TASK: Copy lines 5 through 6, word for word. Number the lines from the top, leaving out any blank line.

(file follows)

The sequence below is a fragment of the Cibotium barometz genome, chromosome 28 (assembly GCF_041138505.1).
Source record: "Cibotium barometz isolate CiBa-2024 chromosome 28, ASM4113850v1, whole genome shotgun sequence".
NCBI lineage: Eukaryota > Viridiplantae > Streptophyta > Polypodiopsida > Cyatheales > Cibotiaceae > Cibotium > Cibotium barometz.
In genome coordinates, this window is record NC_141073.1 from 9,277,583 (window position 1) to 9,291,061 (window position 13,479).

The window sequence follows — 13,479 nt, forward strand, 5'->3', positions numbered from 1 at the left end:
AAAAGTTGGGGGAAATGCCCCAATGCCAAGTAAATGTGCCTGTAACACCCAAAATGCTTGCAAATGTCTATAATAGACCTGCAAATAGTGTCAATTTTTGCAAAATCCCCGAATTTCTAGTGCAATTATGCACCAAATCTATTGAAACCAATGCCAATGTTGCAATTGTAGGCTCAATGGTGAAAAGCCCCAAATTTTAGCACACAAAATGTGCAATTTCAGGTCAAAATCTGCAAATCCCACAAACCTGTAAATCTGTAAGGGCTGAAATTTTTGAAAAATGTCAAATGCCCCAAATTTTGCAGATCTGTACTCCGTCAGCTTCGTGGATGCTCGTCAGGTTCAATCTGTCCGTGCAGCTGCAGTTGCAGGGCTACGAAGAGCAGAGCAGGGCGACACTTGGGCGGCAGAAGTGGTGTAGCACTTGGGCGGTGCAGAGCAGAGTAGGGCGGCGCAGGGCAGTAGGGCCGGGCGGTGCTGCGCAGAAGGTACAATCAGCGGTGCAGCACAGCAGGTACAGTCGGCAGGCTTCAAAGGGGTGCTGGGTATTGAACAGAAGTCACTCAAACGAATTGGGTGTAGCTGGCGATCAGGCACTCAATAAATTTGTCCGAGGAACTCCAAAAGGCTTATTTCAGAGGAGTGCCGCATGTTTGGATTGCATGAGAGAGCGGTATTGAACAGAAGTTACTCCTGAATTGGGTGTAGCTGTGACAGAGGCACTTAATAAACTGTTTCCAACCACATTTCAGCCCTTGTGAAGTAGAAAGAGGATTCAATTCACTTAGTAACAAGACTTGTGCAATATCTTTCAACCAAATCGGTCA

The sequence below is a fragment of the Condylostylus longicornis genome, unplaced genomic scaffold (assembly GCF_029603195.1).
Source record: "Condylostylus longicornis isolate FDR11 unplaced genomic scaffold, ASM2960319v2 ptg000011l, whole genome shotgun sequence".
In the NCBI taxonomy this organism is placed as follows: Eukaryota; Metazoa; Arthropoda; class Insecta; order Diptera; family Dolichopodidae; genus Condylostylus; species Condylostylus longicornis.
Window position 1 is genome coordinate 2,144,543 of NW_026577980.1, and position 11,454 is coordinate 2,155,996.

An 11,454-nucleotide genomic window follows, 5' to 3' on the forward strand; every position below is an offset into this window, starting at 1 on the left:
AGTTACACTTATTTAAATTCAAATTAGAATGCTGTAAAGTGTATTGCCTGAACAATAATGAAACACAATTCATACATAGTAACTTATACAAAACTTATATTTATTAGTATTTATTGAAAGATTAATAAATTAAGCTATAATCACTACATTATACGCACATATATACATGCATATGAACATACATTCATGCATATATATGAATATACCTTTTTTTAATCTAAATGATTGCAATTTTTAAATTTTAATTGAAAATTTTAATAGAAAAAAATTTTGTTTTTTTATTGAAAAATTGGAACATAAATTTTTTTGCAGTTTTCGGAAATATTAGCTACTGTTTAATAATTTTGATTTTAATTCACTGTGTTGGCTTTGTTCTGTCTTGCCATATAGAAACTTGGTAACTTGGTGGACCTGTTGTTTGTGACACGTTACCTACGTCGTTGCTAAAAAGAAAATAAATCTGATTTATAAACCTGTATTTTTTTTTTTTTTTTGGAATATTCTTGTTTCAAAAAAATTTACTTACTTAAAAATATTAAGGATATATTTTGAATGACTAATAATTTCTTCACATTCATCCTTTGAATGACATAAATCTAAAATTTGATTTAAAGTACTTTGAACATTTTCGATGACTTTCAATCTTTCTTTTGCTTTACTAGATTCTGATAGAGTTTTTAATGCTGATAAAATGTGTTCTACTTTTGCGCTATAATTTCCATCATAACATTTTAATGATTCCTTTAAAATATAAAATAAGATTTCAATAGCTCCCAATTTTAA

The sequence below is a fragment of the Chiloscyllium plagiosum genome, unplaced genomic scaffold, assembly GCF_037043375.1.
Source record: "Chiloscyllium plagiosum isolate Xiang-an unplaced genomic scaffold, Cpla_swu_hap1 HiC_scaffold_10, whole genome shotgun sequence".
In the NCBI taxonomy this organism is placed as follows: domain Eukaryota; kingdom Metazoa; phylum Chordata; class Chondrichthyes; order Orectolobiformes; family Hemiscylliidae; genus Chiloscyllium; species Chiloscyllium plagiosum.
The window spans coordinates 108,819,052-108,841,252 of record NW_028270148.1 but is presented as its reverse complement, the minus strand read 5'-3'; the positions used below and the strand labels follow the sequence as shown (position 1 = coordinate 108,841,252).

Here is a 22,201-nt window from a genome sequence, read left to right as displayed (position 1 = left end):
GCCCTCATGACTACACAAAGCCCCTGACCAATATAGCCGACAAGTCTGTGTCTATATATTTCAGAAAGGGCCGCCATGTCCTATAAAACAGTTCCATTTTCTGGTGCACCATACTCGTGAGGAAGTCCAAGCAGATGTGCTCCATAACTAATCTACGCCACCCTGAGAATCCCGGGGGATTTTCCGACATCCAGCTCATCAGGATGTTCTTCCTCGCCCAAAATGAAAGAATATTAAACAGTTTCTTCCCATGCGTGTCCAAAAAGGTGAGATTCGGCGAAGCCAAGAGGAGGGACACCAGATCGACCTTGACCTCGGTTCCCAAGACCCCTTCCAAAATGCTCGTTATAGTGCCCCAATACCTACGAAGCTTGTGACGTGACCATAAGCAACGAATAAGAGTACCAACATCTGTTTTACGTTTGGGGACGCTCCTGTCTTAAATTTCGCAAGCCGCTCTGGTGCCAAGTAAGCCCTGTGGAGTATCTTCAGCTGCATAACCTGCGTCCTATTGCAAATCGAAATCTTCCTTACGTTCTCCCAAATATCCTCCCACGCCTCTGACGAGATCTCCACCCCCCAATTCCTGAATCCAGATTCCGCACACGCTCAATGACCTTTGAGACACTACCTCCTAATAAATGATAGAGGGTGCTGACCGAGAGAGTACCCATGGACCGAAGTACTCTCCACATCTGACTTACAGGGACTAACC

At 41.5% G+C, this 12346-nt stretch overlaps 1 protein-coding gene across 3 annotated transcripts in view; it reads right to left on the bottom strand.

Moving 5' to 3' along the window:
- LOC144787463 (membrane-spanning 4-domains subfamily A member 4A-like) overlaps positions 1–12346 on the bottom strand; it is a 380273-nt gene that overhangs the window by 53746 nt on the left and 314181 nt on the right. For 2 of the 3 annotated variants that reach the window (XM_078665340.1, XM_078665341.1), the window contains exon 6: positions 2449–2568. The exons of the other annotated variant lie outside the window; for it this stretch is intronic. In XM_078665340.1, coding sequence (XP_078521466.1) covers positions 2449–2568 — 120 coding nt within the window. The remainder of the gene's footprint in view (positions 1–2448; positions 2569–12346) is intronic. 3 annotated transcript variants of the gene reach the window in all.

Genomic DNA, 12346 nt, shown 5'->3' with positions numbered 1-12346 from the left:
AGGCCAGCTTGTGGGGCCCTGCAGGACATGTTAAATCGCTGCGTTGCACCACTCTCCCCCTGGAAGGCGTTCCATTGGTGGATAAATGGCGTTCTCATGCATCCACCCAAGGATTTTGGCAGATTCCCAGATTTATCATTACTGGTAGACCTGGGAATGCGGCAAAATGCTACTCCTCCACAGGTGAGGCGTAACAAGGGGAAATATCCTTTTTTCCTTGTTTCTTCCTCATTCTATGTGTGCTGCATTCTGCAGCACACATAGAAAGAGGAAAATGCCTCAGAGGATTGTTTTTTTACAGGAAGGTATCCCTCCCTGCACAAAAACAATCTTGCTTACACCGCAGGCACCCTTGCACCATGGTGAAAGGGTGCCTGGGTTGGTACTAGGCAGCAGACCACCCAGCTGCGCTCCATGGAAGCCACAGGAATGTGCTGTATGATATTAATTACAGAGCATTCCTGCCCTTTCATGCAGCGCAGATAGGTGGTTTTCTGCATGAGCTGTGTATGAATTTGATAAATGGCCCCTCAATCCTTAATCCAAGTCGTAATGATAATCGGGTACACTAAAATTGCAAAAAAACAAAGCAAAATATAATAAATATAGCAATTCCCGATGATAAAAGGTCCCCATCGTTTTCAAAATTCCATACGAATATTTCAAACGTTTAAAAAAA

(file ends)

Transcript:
The window sequence follows — 13,479 nt, forward strand, 5'->3', positions numbered from 1 at the left end:
AAAAGTTGGGGGAAATGCCCCAATGCCAAGTAAATGTGCCTGTAACACCCAAAATGCTTGCAAATGTCTATAATAGACCTGCAAATAGTGTCAATTTTTGCAAAATCCCCGAATTTCTAGTGCAATTATGCACCAAATCTATTGAAACCAATGCCAATGTTGCAATTGTAGGCTCAATGGTGAAAAGCCCCAAATTTTAGCACACAAAATGTGCAATTTCAGGTCAAAATCTGCAAATCCCACAAACCTGTAAATCTGTAAGGGCTGAAATTTTTGAAAAATGTCAAATGCCCCAAATTTTGCAGATCTGTACTCCGTCAGCTTCGTGGATGCTCGTCAGGTTCAATCTGTCCGTGCAGCTGCAGTTGCAGGGCTACGAAGAGCAGAGCAGGGCGACACTTGGGCGGCAGAAGTGGTGTAGCACTTGGGCGGTGCAGAGCAGAGTAGGGCGGCGCAGGGCAGTAGGGCCGGGCGGTGCTGCGCAGAAGGTACAATCAGCGGTGCAGCACAGCAGGTACAGTCGGCAGGCTTCAAAGGGGTGCTGGGTATTGAACAGAAGTCACTCAAACGAATTGGGTGTAGCTGGCGATCAGGCACTCAATAAATTTGTCCGAGGAACTCCAAAAGGCTTATTTCAGAGGAGTGCCGCATGTTTGGATTGCATGAGAGAGCGGTATTGAACAGAAGTTACTCCTGAATTGGGTGTAGCTGTGACAGAGGCACTTAATAAACTGTTTCCAACCACATTTCAGCCCTTGTGAAGTAGAAAGAGGATTCAATTCACTTAGTAACAAGACTTGTGCAATATCTTTCAACCAAATCGGTCA